As mobile phone manufacturers, smartphones especially, pack more features and power into their handsets, it’s inevitable that some users will fall victim to the problem of having too many ill-defined options. It can be a headache trying to navigate through your mobile phone’s menus in your quest to setup email, get a new ringtone, tether your phone as a wireless modem, enable location-based servics, etc. – so much so that wireless subscribers are increasingly ignoring their handset’s features and using the cellphone as a basic phone.
A new study, in fact, highlights the disparity between cellphone manufacturers’ push to continually pack more complex feature-sets into their handsets and consumers that are increasingly left wondering how to fully explore their mobile phone.
Of the 4,000 people surveyed by Mformation throughout the US and UK, a whopping 85% indicated that they were were frustrated with complexity of setting up their mobile phone. The survey also showed that 61% of people thought it was just as hard setting up their handset as it was moving bank accounts (how moving bank accounts is at all difficult is beyond us), and 95% of respondents indicated that they’d be willing to try new services if they were easier to setup.
“There is an enormous range of things modern phones are capable of doing but the paradox is that many people are not using these capabilities,” said Mformation spokesman Matthew Bancroft.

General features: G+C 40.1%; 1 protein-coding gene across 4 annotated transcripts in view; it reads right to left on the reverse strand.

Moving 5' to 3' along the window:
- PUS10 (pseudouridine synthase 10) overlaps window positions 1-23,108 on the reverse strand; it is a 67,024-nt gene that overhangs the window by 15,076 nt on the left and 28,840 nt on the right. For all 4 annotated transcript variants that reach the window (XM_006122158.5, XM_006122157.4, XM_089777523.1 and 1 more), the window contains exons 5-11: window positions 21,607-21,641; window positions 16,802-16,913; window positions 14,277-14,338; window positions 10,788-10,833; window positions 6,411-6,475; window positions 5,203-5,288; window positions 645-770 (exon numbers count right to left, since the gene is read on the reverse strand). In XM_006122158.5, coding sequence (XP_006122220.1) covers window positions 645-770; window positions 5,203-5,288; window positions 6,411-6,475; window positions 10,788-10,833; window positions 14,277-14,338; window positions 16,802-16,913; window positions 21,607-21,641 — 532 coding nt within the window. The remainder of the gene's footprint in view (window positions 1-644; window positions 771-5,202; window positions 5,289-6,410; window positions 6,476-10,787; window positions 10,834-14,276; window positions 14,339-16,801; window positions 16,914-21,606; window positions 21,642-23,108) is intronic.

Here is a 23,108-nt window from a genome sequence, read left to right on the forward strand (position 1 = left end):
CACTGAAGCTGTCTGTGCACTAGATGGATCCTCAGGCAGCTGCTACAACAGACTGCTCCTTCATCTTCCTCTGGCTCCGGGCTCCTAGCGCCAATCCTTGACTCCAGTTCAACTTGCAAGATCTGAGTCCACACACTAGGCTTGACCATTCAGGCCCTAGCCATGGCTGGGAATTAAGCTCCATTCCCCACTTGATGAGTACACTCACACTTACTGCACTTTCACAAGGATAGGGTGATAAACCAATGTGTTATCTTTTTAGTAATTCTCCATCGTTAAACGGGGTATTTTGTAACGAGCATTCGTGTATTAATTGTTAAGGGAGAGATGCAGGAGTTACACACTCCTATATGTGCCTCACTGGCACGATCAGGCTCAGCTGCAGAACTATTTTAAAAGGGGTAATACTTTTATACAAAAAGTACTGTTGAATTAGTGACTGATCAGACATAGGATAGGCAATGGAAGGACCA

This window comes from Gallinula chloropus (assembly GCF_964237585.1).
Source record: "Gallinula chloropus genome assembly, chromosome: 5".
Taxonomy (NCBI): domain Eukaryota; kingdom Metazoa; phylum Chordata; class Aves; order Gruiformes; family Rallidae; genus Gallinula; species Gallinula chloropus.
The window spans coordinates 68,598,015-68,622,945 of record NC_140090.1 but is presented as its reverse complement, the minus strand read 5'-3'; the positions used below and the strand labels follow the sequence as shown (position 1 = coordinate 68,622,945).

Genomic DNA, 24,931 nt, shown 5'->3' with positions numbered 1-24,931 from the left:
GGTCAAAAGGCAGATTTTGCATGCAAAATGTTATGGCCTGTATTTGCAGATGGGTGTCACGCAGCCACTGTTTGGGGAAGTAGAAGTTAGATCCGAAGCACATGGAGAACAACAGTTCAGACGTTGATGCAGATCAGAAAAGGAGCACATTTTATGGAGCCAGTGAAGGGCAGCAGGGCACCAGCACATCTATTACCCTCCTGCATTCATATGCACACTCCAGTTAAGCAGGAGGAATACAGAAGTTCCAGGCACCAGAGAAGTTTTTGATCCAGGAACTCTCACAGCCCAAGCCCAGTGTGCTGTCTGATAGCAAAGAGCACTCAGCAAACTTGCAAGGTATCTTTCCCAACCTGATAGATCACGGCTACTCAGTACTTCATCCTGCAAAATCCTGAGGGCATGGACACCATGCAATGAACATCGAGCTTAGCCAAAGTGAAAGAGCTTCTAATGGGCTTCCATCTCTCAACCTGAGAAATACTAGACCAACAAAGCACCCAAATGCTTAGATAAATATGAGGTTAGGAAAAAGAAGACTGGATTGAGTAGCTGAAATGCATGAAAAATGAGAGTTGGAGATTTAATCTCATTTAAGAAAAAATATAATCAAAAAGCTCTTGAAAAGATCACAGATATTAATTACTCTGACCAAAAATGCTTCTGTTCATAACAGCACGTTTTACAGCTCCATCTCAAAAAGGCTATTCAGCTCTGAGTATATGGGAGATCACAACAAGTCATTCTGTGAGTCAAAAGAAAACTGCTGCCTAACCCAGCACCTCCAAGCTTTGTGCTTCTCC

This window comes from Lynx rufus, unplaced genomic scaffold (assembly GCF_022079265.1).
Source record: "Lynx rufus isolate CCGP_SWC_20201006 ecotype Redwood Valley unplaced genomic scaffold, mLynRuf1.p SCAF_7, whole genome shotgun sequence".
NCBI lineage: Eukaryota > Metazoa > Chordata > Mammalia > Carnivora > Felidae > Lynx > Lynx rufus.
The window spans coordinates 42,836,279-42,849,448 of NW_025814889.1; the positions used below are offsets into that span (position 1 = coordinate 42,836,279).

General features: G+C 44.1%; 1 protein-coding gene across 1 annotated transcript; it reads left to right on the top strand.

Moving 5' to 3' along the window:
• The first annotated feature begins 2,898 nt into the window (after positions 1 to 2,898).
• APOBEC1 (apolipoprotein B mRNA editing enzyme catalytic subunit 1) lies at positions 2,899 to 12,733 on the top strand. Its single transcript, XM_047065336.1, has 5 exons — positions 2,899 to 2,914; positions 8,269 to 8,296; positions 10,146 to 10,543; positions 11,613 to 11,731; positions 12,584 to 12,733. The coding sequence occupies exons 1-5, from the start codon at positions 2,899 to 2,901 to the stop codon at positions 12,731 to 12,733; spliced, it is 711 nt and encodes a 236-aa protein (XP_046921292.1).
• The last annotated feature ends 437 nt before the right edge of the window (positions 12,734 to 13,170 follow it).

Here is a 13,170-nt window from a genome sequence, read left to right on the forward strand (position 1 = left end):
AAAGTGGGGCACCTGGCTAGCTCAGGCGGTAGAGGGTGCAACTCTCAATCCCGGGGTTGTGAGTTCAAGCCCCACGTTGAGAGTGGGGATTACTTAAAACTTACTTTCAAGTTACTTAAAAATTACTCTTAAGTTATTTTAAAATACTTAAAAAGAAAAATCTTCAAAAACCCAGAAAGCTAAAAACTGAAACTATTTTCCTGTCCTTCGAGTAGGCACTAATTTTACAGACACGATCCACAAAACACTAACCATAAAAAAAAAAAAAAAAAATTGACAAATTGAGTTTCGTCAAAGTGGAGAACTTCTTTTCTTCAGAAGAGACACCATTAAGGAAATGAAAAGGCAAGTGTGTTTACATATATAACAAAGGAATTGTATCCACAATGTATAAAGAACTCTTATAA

The study is valid in that it highlights the need for more user-oriented interfaces that put a premium on intuitive controls. But, the survey fails to take into account that most people are still using feature-phones that try to offer high-end features (GPS, email, photo sharing, etc.) that are built on kludgy, menu-obsessed interfaces.
The real problem, it seems, is that many mobile phone users are stuck with handsets that feature ridiculously unintuitive interfaces. The smartphone space has seen incredibly intuitive and slick mobile platforms like the iPhone OS and Android OS quickly gaining respect on the world-stage as having the most enjoyable user experience. Sadly, development in the dumb-phone market, if you will, has been largely passed over by manufacturers looking to focus their resources on the burgeoning smartphone market.
The iPhone and T-Mobile G1 have revolutionized the way people perceive smartphones. Smartphones don’t need to be complex and difficult to navigate. The G1 only requires that you login with your Gmail credentials and you’re up and running with a full-populated Contacts list and email client. The iPhone syncs your desktop settings to your phone. It really shouldn’t be any more difficult to setup your mobile phone.
So, if menu-heavy interfaces and unintuitive controls are keeping you from realizing your handset’s true potential, perhaps it’s time to move to a smartphone platform from the likes of Google or Apple.